Doing business in South Africa
The Department of Economic Development is responsible to develop economic policy with broad, cross-cutting focus so that macro and micro-economic policy reinforce each other
and are both aligned to the electoral mandate.
The department is responsible for economic development planning and works with other departments to ensure coordination around a programme that places decent work at the centre of government's economic policies to secure better employment outcomes. The department's 2011/12 budget was distributed as follows:
- R219,4 million for small business funding, through transfers to Khula and the South African Micro-Finance Apex Fund (Samaf). In April 2012, the Small Enterprise Finance Agency (Sefa) was launched, consolidating Khula, Samaf and the Industrial Development Corporation's (IDC) small business leading book.
- R141,8 million for the competition authorities
- R69,6 million for trade administration to the International Trade Administration Commission of South Africa (ITAC)
- R34 million for promoting agroprocessing to the IDC
- R23,3 million for policy development within the Department
of Economic Development
- R35,1 million for economic planning and coordination
- R16,3 million for economic development and dialogue
- R55 million for administration, the Department of Economic Development and capital expenditure.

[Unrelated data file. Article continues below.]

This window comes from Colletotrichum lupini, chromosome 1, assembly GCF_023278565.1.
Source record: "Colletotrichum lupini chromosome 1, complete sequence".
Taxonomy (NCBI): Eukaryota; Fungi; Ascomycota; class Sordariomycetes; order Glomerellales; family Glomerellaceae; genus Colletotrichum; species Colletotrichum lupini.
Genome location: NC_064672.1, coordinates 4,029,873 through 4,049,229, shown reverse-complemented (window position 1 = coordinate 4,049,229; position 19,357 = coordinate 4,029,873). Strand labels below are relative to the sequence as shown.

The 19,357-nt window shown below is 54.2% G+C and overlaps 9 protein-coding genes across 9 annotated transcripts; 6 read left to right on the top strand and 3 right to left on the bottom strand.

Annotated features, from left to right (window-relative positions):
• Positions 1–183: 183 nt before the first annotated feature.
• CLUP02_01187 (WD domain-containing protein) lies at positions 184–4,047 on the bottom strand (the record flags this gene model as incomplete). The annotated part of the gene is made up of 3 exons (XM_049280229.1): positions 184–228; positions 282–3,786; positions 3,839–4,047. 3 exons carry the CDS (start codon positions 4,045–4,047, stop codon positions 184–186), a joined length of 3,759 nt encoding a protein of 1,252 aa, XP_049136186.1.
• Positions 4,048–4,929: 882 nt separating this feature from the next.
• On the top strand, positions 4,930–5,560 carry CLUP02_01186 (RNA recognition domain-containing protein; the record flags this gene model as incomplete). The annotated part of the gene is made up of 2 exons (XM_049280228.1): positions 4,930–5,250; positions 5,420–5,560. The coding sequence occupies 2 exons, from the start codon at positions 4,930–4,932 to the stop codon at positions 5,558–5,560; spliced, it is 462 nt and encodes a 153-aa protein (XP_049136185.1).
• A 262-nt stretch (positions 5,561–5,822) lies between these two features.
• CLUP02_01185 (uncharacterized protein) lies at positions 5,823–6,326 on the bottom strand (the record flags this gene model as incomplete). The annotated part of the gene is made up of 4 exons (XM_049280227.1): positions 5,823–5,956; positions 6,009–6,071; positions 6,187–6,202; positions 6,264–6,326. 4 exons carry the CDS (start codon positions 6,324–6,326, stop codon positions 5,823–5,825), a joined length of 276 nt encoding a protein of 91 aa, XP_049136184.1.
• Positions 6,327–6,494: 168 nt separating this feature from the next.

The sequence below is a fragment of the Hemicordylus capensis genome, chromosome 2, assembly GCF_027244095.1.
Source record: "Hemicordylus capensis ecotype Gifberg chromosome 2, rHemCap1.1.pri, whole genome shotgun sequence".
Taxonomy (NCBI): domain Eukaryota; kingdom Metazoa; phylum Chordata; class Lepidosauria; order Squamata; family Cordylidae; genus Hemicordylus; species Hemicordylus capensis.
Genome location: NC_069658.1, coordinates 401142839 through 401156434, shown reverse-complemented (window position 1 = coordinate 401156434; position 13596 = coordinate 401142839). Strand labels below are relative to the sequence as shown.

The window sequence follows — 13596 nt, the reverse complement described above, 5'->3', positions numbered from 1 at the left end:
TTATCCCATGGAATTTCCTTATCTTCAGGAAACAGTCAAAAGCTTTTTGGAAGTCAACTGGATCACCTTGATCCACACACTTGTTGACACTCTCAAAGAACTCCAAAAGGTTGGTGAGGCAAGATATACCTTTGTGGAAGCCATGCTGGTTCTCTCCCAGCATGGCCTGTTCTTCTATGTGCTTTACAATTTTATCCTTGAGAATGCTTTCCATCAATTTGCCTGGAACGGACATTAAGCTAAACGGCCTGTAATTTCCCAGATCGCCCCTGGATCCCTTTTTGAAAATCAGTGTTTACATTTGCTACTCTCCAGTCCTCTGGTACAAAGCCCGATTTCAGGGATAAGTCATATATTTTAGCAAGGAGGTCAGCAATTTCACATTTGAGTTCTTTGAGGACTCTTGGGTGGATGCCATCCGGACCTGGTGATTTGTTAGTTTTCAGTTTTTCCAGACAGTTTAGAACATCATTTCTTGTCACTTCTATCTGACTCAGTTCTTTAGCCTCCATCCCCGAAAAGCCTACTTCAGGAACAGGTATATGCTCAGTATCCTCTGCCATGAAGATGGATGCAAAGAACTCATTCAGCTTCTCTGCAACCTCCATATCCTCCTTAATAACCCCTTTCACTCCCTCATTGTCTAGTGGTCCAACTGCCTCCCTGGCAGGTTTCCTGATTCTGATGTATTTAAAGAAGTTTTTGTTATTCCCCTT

Broadening economic participation
One of the key industrial policy goals is the promotion of a broader-based industrial path, where there is more participation by historically disadvantaged economic citizens and marginalised regions in the mainstream of the industrial economy. To this end, the department promotes enterprise development, economic empowerment, the development of skills for the economy, and the facilitation of economic infrastructure, and enhances technology and innovation.
The focus is on:
- improving productivity
- reducing the regulatory burden and cost of doing business
- improving access to finance for small, medium and microenterprises (SMMEs) and cooperatives
- improving innovation in the domestic economy
- promoting the development and sustainability of SMMEs and cooperatives
- encouraging entrepreneurship and self-employment.
Business-development support programmes will be strengthened and regulatory impact assessment addressed to create a conducive environment for enterprise growth.
The department aims to increase and diversify economic opportunities for black people, and for black-owned and women-owned enterprises, especially in priority industrial sectors.
It will undertake a review of the Broad-Based Black Economic Empowerment (BBBEE) legislation and regulations to enhance efficiency, and expand opportunities for broader participation in the economy. Special attention will be given to preferential procurement and black supplier development initiatives.
Department of Trade and Industry
The Department of Trade and Industry aims to lead and facilitate access to sustainable economic activity and employment for all South Africans. South Africa has trading relationships with over 200 countries and territories.
The department also aims to catalyse economic transformation and development, and to provide a predictable, competitive, equitable and socially responsible environment for investment, enterprise and trade for economic citizens.
In this way, the department contributes to achieving government's vision of an adaptive and restructured economy, characterised by accelerated economic growth, employment creation and greater equity by 2014.